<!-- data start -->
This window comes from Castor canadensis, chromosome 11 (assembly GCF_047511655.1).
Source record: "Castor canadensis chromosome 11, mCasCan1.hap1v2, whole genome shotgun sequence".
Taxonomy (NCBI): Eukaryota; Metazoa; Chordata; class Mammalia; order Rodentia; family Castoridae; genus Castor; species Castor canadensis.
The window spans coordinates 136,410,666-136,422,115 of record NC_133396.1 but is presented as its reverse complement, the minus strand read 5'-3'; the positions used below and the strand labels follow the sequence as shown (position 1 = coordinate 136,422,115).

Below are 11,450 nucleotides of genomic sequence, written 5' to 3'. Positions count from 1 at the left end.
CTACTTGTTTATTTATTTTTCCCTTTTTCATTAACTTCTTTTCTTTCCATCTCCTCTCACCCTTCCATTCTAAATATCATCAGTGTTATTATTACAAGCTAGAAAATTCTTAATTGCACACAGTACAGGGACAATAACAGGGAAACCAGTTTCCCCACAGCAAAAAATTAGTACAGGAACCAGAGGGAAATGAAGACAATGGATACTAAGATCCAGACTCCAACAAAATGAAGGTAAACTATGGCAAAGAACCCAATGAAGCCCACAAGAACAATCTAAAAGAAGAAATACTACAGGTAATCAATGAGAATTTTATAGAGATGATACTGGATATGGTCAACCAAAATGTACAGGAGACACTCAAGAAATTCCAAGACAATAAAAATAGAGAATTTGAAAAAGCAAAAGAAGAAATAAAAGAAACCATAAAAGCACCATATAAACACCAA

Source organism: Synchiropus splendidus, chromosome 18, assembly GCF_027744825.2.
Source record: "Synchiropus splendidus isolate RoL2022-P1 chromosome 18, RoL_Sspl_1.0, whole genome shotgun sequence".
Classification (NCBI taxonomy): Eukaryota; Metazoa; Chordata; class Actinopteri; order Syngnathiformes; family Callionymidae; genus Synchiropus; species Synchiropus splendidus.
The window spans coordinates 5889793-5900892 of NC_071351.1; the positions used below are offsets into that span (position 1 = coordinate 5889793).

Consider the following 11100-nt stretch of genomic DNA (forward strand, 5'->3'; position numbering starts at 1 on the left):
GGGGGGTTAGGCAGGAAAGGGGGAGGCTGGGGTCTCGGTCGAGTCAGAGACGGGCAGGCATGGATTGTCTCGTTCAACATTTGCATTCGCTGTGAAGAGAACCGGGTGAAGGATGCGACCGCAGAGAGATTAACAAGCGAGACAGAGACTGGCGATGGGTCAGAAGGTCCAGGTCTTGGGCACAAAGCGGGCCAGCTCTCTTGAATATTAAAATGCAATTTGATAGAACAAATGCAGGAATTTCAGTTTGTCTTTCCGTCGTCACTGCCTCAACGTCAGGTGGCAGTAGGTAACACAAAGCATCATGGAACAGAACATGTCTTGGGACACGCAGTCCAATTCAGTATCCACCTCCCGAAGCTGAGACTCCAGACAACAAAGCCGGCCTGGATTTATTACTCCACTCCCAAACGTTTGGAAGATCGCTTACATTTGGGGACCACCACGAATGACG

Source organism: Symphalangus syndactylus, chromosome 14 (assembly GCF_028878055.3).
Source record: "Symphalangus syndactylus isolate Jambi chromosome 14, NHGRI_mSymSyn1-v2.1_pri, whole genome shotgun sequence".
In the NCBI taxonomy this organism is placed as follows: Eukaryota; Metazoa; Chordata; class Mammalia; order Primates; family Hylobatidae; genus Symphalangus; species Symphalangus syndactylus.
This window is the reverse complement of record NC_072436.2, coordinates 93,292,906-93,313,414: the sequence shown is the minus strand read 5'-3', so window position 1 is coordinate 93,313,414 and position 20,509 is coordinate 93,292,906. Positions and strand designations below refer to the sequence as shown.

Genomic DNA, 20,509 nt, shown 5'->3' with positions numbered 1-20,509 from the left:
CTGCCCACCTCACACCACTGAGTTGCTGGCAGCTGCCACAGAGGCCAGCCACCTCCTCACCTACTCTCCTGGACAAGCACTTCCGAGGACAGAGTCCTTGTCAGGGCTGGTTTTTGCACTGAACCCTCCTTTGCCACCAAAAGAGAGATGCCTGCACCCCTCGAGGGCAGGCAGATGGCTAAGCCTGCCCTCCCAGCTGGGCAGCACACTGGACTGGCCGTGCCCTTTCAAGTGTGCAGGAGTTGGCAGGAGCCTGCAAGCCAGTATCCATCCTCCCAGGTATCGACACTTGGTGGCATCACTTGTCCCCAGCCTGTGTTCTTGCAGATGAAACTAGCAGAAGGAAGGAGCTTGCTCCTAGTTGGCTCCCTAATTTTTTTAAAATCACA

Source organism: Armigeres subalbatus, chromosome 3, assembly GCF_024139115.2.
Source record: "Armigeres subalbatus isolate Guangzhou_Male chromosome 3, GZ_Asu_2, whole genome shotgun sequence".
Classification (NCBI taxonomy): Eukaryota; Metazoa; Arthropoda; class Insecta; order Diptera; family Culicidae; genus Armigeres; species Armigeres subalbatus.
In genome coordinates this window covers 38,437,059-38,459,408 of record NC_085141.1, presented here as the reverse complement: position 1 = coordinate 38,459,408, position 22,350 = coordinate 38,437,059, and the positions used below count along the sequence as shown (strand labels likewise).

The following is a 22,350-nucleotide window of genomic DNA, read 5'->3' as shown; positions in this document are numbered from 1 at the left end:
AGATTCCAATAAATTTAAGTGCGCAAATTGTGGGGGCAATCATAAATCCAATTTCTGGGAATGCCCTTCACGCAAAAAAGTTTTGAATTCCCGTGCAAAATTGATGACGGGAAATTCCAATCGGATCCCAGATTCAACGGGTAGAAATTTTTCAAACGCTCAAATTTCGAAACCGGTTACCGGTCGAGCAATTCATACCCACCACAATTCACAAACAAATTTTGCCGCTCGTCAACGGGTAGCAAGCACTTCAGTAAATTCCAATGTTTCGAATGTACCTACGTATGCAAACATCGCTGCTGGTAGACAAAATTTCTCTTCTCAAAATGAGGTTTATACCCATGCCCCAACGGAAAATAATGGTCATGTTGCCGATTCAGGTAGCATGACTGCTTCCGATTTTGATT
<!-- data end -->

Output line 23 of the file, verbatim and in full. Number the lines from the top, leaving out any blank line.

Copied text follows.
The following is a 22,350-nucleotide window of genomic DNA, read 5'->3' as shown; positions in this document are numbered from 1 at the left end: